Influence of the carbon analogue
The only X-ray structure of FapydG10 [PDB-Code: 1XC8] shows the educt state, where cFapydG is turned out of the DNA and placed into the active site of Fpg (Fig. 2). To allow crystallization of this reactive state, O4′ of the ribose in FapydG has been substituted by a carbon atom, which is a strong hint, that the interaction between O4′ and the active site is crucial for the reaction in vivo. Within the active site of this structure, a water molecule (X-WAT) has been observed next to the modified 4’-position. For the oxidative guanine damage 8OG (7,8-dihydro-8-oxoguanine), there are X-ray structures available with and without a carbon analogue36,37 (see SI-2). These structures also differ in the presence of the water molecule. To analyze this difference, we investigate the behavior of the water molecule. We performed FF-MD simulations for the systems containing FapydG with/without X-WAT and cFapydG with/without X-WAT (SI-3.1). In both systems, FapydG and cFapydG with X-WAT, respectively, the presence of X-WAT destabilizes the active site (RMSD plots see SI-3.2) and it is very likely that X-WAT moves out into the solvent. In the combination FapydG with X-WAT, interaction between O4′ and the protonated E2 of Fpg cannot be observed. In contrast, the system without X-WAT shows multiple events of E2-O4′ interaction (SI-3.3). This interaction is crucial for our proposed base-independent mechanism (see Fig. 3). If it is missing, the mechanism leads to a dead end (see Fig. 4) and can explain, why the carbon analogue allows the crystallization of this reactive state.
Overall, we conclude that due to the substitution of O4′ to a C-atom in the X-ray structure10, cFapydG is less polar and H-bonds are formed with X-WAT instead of cFapydG. We suggest that the water molecule in the active site is an artifact of the carbocyclic compound cFapydG or c8OG in the X-ray structures [PDB-code: 1XC810 and 4CIS 37], respectively and is not part of the active site in vivo. Therefore, we will not consider the water molecule in the calculations any further.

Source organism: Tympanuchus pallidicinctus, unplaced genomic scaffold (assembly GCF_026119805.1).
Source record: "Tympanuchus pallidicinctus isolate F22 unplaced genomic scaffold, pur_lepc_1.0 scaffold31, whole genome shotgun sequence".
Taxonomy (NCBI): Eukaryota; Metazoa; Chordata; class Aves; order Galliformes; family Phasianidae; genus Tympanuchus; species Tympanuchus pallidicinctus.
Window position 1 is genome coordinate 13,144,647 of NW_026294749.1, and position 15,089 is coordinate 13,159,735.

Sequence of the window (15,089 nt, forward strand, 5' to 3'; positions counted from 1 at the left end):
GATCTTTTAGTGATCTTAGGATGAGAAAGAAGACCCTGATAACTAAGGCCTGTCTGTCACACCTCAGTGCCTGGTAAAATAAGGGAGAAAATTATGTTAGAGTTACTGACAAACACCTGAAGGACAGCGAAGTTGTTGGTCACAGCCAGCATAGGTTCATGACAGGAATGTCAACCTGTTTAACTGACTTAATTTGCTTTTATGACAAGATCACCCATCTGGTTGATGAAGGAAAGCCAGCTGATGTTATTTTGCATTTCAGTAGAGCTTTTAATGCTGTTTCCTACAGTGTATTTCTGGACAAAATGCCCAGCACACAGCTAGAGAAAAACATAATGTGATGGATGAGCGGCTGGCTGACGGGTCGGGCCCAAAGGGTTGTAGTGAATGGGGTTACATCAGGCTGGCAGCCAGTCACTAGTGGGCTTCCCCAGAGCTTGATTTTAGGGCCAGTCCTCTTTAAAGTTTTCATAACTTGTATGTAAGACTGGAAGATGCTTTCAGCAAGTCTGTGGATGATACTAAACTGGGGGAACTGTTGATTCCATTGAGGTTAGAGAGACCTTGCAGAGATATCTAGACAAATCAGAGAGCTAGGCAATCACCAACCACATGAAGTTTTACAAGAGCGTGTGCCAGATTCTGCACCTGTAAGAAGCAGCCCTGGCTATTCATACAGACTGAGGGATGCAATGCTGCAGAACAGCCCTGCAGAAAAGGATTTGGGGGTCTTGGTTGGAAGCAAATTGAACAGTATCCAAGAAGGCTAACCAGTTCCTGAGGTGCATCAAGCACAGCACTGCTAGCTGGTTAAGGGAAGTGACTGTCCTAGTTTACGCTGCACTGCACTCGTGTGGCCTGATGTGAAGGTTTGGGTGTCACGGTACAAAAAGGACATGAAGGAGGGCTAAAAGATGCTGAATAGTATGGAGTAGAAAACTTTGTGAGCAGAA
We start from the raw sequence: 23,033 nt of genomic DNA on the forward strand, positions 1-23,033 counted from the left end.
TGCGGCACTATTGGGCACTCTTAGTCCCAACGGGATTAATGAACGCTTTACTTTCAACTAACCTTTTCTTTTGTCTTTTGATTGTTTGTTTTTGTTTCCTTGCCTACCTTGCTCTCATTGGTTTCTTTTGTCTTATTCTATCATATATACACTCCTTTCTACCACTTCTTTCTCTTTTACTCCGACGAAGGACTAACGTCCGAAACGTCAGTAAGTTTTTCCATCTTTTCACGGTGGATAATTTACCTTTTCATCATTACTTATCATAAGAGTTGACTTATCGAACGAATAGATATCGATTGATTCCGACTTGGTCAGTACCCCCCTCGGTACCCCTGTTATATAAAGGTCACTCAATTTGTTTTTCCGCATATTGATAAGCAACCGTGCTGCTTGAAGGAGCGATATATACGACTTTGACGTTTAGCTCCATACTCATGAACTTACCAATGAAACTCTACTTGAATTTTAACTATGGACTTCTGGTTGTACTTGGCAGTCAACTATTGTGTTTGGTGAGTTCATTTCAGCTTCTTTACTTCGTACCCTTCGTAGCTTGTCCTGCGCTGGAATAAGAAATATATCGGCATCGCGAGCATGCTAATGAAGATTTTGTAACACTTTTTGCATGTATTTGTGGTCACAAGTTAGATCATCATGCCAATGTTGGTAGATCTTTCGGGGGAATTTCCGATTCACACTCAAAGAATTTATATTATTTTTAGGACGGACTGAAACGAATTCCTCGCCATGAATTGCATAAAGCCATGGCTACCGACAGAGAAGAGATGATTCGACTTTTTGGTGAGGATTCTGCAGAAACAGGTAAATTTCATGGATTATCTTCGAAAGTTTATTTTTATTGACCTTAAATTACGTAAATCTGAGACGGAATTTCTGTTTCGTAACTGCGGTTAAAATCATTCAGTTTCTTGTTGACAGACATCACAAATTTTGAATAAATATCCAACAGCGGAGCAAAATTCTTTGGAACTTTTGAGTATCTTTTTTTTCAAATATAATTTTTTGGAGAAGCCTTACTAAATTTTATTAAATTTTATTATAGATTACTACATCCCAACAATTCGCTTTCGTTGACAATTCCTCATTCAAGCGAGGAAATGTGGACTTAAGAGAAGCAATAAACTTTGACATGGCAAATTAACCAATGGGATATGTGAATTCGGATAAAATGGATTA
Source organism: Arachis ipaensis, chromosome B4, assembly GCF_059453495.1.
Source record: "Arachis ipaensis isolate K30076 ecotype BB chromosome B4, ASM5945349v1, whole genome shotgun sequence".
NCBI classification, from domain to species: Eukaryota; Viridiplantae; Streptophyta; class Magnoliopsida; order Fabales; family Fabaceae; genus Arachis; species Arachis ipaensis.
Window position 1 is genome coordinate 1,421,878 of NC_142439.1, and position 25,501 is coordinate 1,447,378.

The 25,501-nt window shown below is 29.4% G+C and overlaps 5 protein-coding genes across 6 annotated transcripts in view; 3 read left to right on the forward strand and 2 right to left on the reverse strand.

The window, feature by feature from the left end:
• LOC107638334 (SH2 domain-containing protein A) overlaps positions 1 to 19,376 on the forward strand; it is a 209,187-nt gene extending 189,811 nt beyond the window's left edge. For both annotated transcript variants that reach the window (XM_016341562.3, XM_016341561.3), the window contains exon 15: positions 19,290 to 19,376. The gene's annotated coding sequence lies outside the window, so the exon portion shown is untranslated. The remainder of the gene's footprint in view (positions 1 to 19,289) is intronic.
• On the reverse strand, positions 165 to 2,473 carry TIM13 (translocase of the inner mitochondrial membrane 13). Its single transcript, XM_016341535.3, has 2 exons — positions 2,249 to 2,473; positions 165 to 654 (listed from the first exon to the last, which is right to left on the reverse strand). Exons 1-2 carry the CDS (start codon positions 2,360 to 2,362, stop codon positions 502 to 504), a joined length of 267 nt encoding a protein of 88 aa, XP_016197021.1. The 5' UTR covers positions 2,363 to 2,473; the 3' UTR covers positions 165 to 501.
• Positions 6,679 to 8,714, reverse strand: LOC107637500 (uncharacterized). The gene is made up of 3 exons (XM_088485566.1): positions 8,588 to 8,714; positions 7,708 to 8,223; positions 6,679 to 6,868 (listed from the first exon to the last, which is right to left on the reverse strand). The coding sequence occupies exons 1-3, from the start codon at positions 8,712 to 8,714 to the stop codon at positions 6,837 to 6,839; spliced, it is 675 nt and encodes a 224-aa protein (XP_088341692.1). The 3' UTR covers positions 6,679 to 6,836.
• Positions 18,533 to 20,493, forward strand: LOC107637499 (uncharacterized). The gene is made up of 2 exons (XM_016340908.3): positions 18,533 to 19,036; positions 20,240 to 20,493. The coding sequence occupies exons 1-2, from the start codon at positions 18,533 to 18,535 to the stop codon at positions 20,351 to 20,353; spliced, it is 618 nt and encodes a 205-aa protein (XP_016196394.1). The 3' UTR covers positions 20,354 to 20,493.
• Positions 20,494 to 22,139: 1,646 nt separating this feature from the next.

The correct protonation state of the active site is clearly decisive for the reaction mechanism. While X-ray data does not provide this information, in principle P1, E2 and E5 (see Fig. 2) can be protonated: However, protonation of the N-terminal P1 can be excluded since no nucleophilic attack at C1′ could occur and, consequently, no Schiff base intermediate would be reached. For the two other possibilities, our QM/MM calculations indicate that E2 protonation is favored by 32 kcal/mol over E5 protonation. This is in line with PROPKA38,39,40,41 predictions that estimate the pKa of E2 as 7.6 and of E5 as 5.5. This is also in line with the fact that E2 is located closer to the ribose ring than E5, so that most likely the protonated E2 is the proton donor for the first reaction step. The active site for our calculations is shown in Fig. 2.